Sunday, April 10, 2016

On Our Way to Sasabe- A Quick Stop in Tucson, AZ

We were on our way to our next volunteer job at the Buenos Aires National Wildlife Refuge in Sasabe, Arizona. Tucson is about an hour and half north of the refuge and  we had a few issues to take care of on our 5th wheel so we stopped in Tucson for a few days for repairs and to pick up supplies. Tucson is known as a birder's paradise so we decided to explore a few spots as time permitted.

Sweetwater Wetland is a constructed wetland located in Tucson. Built in 1996, it helps treat secondary effluent and backwash from the reclaimed water treatment system at the adjacent water treatment plan. This beautiful spot serves as an environmental education facility and habitat for a wide variety of wildlife as well as a wonderful example of water treatment options.

This Round-tailed Squirrel greeted us
Southwestern Song Sparrow
We had two subspecies of Orange-crowned Warblers!

Subspecies lutenscens of Orange-crowned Warbler- this subspecies is brighter and more yellow on the belly than the celata subspecies below

The celata subspecies of Orange-crowned Warbler- you can even see a hint of its orange crown

Male Black-throated Gray Warbler
It was a very warm afternoon- this hot coyote found a place to cool off:-)

Male Ruddy Duck from a distance- I love that light blue bill they get during breeding season

Ruddy Duck male in plumage transition

Female Ruddy Duck

A Rock Squirrel was calling from the Mesquite Tree

Common Gallinule

We caught this male Vermillion Flycatcher taking a bath

We saw this American Goldfinch male coming into breeding plumage feeding with some Lesser Goldfinches. This is considered a rare bird in this area- ??? not sure why because they do winter here. Maybe most have left for breeding territories up north

While we were looking at the American Goldfinch this bright orange male Baltimore Oriole caught our eye. They are not typically found west of the Rockies and east Texas.
Agua Caliente Park is located near the Catalina foothills, not far from the road up Mt Lemmon. It is a beautiful 100 acre Pima County park that features a perennial warm spring & pond that is home to an exceptionally rich mix of plants & animals. The park has a long and interesting history with evidence of human habitation dating back about 5,500 years. In 1984 a local businessman donated over $200,000 towards the purchase of Agua Caliente Ranch. The park opened to the public on January 19, 1985.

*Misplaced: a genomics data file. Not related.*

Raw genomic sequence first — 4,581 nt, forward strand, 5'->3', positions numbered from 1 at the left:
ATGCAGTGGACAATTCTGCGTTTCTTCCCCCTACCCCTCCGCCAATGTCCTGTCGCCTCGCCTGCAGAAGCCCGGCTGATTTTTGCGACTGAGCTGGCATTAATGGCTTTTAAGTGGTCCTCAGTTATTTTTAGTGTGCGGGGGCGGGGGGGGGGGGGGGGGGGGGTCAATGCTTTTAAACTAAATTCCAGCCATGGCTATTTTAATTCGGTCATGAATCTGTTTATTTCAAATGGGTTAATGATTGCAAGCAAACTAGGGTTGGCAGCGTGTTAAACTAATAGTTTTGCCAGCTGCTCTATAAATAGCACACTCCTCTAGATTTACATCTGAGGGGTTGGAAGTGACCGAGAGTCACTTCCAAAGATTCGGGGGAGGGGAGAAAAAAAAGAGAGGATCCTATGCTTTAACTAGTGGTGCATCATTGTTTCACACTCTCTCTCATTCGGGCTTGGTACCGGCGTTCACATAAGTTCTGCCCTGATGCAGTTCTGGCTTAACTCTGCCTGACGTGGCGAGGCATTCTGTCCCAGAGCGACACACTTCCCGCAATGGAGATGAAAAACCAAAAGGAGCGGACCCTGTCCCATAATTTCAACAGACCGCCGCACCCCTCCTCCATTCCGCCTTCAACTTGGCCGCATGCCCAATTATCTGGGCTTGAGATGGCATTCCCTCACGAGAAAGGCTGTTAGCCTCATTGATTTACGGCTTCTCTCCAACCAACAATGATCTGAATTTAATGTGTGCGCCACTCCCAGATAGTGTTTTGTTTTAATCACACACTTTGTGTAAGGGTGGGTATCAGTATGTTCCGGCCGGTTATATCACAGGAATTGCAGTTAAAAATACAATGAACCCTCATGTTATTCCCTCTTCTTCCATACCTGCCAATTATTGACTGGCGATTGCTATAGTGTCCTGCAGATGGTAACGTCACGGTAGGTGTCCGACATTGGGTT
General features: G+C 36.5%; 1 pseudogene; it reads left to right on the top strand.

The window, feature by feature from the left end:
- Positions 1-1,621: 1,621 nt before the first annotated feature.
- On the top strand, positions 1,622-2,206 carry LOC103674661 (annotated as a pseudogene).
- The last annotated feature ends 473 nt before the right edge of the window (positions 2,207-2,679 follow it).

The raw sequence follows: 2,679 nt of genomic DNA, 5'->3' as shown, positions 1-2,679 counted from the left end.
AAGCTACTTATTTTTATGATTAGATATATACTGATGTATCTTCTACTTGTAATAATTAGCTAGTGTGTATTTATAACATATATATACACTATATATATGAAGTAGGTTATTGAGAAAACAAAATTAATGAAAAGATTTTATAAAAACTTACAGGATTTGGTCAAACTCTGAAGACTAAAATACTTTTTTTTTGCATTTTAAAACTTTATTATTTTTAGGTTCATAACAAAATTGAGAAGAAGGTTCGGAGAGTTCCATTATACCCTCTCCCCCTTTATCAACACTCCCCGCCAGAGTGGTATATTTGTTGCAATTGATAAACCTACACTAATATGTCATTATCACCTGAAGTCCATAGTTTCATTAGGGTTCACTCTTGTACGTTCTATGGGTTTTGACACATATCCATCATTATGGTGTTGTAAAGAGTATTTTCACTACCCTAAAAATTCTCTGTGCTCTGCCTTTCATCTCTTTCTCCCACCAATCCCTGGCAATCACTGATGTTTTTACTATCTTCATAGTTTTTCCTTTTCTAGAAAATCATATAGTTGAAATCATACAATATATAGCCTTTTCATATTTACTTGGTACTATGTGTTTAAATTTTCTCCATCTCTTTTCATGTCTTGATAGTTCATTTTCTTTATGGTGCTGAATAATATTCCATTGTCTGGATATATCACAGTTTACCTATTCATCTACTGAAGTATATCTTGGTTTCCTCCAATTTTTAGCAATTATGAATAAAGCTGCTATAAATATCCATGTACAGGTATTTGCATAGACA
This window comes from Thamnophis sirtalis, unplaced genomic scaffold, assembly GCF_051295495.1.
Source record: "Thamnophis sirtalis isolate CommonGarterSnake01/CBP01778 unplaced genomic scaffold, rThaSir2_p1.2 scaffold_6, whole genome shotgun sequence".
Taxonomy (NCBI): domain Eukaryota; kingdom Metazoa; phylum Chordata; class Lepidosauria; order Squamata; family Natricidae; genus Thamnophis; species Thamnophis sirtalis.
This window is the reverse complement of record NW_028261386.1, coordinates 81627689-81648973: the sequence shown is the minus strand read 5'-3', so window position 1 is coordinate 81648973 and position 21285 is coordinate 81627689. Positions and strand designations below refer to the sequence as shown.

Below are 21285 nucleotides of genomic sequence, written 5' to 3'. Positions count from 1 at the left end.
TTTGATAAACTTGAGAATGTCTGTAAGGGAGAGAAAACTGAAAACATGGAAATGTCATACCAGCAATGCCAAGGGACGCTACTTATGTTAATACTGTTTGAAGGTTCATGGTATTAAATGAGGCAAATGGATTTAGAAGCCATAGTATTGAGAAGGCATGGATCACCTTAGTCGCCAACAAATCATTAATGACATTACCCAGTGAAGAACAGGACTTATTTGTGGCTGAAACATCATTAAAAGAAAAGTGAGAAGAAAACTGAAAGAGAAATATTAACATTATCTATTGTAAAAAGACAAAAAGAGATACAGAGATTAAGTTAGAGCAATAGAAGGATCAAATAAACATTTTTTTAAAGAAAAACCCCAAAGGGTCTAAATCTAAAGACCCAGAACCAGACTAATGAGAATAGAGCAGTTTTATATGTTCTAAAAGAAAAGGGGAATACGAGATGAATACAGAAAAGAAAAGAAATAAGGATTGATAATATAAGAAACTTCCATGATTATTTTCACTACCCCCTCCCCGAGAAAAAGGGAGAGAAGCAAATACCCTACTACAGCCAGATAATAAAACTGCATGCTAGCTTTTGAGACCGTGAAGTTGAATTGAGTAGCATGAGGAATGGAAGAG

This male Lesser Goldfinch greeted us as we entered the grounds
Then we had a number of Bell's Vireos calling and flitting about providing amazing views:-)

The Verdins were also very vocal and present....I guess everyone is competing for nesting territory
This male Vermillion Flycatcher was busy sallying about. This bird was probably born last year, hence the lighter red on the belly.
Male American Wigeon
The very photogenic male Ring-necked Duck

Female Ring-necked Duck

You can tell this Pied-billed Grebe is in breeding plumage due to the dark ring on the whitish bill and the black on the underside of the throat

I think this is a second year Double-crested Cormorant since it is not black yet but still has a dark colored underside

Male and female Mexican Duck...they are a subspecies of the Mallard. The male has a yellow bill and the female has the orange and black bill

Female Mexican Duck

Lucy's Warbler down by the water getting a drink and bathing:-)
Nesting Cooper's Hawks!!

We did not think it could get better and then Bob looked up..."Harris Hawk"! We had seen one in Texas but this was our first sighting in Arizona

Mt Lemmon is the highest point in the Santa Catalina Mountains with an elevation of 9,159. It is located north of Tucson in the Coronado National Forest. It was a beautiful day for a drive and we were in no hurry. We pulled off and explored a number of stops along the way...we never did reach the top that day...another reason to return:-)

We had a pair of Black-tailed Gnatcatchers flitting about and calling..
Here is the male with his dark cap and white split eye ring

Looked like some kind of display

This Rock Wren was hanging out near the parking area
Our last stop for the day was the Rose Canyon Campground. The campground was still closed but there is parking along the road for folks to walk in.

Rose Canyon Lake is located 30 miles northeast of Tucson. Apparently it is a 7 acre lake located in a mature stand of ponderosa pine...we never did make it all the way to the lake. It was so birdy the day we were there that it took us a few hours to walk just a few miles:-) Another reason to return...what a gorgeous spot!

We were greeted by Pygmy Nuthatches calling and feeding overhead in the trees

There was quite a bit of bird song and chatter going on- we noticed a number of Western Bluebirds calling

Then right over our heads we had a male and female Olive Warbler singing and feeding- some of the best views we have ever had of the male Olive Warbler:-)

As we continued our walk we came upon this Brown looks rather brown vs. darker which would be the southwestern that would make this bird the americana subspecies that has brownish upper parts with pale spotting.
It had been awhile since we had seen Mountain Chickadees...
We had peek-a-boo views of this empidonax flycatcher. Empids are a family of flycatchers that are rather hard to id. Any ideas??

THE END...of the Round-tailed Squirrel
We will definitely be going back to Tucson to continue exploring the wealth of great birding spots.
The World is Full of Beauty & Wonder,
Turtle and Hawk

1 comment:

  1. Thanks for giving us more places to explore in Tucson! You're right, the birding is just fabulous there during migration. Such a thrill to get a sighting of a Harris Hawk! We've only seen them once (outside of the free-flight at the Arizona-Sonora Desert Museum, which is quite wonderful). Happy Spring birding! :-))